Supreme Court
Supporters of same-sex rights stand near the exterior of the Supreme Court during the "Masterpiece Cakeshop v. Colorado Civil Rights Commission" case. (Image via Deseret News)

The Masterpiece Cakeshop Ruling Doesn’t Really Answer Any Key Questions

The verdict provides little insight as to how far the Constitution protects religious liberties and same-sex rights.
June 5, 2018
3 mins read

On June 4, the U.S. Supreme Court issued its ruling in “Masterpiece Cakeshop v. Colorado Civil Rights Commission,” a case which, taken at face value, was supposed to consider the scope of religious liberty protections associated with public accommodations for same-sex couples.

Instead, the Supreme Court chose to disregard the large-scale questions, favoring a narrow scope which elicits more questions than answers.

In 2012, David Mullins and Charlie Craig, an engaged same-sex couple, visited the Masterpiece Cakeshop in Lakewood, Colorado, to purchase a wedding cake for their upcoming ceremony. However, the owner of the cake shop, Jack Phillips, told Mullins and Craig that he would not sell a wedding cake to a same-sex couple, citing his Christian religious beliefs.

Phillips argued baking cakes for same-sex weddings would be akin to expressing his support for said weddings, which would violate his religious beliefs; therefore, having to bake said cakes would violate his freedoms of speech and religion.

Mullins and Craig filed a lawsuit, claiming Phillips and the Masterpiece Cakeshop had violated Colorado’s anti-discrimination statutes, which prevent public accommodations from refusing service to individuals based on certain characteristics, including sexual orientation.

The Colorado Civil Rights Commission, which originally heard the case, ruled in favor of Mullins and Craig, determining Masterpiece Cakeshop had been in violation of Colorado law. Providing cakes for same-sex weddings was not, as argued, in violation of Phillips’s freedom of speech.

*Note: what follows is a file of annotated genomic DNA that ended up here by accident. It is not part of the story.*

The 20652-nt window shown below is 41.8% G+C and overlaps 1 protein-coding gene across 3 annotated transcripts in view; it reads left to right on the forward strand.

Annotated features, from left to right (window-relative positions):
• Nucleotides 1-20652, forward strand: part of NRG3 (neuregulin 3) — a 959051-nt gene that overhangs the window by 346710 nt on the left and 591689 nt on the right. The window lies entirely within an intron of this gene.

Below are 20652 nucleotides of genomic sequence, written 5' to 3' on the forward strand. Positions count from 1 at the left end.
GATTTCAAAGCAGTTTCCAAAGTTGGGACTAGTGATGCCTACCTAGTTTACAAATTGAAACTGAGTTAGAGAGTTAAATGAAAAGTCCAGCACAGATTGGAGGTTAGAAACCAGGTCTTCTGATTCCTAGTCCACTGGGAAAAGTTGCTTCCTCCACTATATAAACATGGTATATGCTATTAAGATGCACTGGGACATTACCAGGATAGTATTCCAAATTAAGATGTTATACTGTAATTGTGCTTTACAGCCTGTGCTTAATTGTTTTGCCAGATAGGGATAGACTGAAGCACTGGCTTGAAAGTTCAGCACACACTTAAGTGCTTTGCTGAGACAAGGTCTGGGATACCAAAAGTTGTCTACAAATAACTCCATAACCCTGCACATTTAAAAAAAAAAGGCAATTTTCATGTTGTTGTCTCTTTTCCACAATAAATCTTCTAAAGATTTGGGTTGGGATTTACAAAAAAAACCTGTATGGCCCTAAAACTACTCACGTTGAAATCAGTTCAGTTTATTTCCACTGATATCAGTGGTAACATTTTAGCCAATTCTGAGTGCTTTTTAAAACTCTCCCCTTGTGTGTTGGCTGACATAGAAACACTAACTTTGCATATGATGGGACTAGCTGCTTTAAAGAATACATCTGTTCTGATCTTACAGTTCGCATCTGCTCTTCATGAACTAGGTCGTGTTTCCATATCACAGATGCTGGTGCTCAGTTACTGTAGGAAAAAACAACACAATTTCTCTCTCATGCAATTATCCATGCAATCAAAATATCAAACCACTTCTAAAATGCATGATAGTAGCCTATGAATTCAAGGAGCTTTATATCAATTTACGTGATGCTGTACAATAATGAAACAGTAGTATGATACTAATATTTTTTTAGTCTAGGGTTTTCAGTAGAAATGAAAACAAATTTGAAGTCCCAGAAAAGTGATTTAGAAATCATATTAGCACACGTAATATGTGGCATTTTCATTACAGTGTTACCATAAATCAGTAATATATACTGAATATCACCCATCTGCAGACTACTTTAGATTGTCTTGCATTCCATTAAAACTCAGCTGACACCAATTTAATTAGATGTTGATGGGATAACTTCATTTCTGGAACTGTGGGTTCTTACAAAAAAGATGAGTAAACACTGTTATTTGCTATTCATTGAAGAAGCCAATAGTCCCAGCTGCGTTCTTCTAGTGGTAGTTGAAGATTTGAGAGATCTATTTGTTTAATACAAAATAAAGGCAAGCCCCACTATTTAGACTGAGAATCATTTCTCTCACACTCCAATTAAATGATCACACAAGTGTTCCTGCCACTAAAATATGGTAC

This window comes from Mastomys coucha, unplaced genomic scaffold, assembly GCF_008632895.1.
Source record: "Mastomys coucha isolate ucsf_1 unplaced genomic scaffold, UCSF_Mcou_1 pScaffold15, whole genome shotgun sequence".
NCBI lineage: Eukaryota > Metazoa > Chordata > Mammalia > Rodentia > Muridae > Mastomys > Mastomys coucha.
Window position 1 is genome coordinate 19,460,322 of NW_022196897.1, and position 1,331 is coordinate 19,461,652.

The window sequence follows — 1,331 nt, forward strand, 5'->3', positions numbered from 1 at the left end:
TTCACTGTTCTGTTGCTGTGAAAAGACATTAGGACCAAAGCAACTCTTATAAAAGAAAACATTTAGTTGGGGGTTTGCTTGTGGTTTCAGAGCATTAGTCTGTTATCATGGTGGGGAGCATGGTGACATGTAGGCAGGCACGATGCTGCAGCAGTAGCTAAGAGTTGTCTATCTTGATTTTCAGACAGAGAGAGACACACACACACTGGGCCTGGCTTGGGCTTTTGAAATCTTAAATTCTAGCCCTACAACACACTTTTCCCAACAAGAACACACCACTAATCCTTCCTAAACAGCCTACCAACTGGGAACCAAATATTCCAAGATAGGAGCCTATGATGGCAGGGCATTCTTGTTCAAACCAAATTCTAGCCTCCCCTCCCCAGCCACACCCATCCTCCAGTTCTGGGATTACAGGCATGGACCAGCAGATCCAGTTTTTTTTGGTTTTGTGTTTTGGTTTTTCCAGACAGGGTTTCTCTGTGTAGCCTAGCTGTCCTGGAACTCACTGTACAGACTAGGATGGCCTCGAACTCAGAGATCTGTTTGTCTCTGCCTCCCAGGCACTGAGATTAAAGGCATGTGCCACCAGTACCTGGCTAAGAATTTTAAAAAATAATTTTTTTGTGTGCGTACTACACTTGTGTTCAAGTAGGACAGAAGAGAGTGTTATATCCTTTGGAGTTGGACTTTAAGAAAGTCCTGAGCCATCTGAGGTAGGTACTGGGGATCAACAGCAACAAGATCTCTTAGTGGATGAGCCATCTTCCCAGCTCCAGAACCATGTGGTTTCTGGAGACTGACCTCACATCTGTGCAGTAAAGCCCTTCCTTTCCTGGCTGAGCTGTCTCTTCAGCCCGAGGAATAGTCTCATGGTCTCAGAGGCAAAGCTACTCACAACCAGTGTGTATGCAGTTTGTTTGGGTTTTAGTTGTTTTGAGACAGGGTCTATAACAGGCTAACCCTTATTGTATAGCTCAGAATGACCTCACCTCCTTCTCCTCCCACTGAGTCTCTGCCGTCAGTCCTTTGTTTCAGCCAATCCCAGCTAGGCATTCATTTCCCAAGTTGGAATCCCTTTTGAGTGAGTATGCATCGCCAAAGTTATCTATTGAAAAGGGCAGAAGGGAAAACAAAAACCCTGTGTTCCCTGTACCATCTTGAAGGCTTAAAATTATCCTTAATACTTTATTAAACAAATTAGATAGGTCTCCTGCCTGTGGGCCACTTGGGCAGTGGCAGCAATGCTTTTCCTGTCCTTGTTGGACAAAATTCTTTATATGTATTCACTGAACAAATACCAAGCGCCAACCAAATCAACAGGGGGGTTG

The Colorado Court of Appeals affirmed the commission’s findings, and the Colorado Supreme Court denied review. Phillips appealed to the U.S. Supreme Court, who agreed to hear the case in June 2017.

In the Supreme Court’s oral arguments, much of the discussion centered around how to appropriately balance religious objections to same-sex relationships with LGBTQ+ individuals’ rights to receive equal access to public accommodations.

However, in the Supreme Court’s actual decision, the Court chose instead to focus on a much more particular concern which arose from certain comments made by members of the Colorado Civil Rights Commission when the case was initially being decided.

Writing the majority ruling, Justice Anthony Kennedy discussed the explicit opposition the commission expressed toward Phillips’s religious beliefs, which the Supreme Court determined violated Colorado’s responsibility to remain neutral toward religious beliefs.

The Supreme Court decided to barely touch on the case’s major constitutional questions, instead stating more cases would be needed to establish a solid precedent.

“The outcome of cases like this in other circumstances must await further elaboration in the courts all in the context of recognizing that these disputes must be resolved with tolerance, without undue respect to sincerely held religious beliefs and without subjecting gay persons to indignities when they seek goods and services in an open market,” Justice Kennedy wrote.

Although the Supreme Court possessed the opportunity to broaden the scope of public protections for same-sex couples and LGBTQ+ Americans, it failed to do so. Instead, the Supreme Court’s decision continues to leave same-sex couples’ rights to public services up in the air.

Kate Maxwell, NC State University

Writer Profile

Kate Maxwell

NC State University
Political Science


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